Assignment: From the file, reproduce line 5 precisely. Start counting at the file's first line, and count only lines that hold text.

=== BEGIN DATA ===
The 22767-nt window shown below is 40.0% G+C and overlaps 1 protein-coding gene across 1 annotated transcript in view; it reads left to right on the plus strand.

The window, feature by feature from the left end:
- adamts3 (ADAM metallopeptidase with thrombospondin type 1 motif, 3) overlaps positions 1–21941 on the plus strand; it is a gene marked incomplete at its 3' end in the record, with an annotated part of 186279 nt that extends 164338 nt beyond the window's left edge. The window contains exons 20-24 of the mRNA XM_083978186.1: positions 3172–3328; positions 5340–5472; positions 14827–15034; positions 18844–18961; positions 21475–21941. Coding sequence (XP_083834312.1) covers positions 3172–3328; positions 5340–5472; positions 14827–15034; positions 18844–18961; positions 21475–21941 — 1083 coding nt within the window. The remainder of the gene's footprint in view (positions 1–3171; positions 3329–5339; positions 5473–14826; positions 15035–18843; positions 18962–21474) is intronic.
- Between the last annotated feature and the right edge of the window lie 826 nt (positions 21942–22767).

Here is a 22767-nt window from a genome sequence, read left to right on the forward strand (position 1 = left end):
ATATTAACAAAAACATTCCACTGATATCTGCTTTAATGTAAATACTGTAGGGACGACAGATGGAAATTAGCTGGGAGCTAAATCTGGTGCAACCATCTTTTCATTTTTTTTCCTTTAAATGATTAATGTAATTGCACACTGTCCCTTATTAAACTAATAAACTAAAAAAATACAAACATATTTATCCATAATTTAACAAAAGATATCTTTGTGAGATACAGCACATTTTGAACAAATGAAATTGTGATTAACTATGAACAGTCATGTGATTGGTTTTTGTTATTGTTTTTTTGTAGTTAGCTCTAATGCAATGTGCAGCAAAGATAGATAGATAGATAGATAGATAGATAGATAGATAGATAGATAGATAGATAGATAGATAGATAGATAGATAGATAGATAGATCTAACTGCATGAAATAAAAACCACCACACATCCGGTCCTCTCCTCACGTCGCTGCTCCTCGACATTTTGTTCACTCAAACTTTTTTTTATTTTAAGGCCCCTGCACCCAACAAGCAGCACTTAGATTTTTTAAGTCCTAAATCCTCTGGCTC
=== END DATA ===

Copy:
Here is a 22767-nt window from a genome sequence, read left to right on the forward strand (position 1 = left end):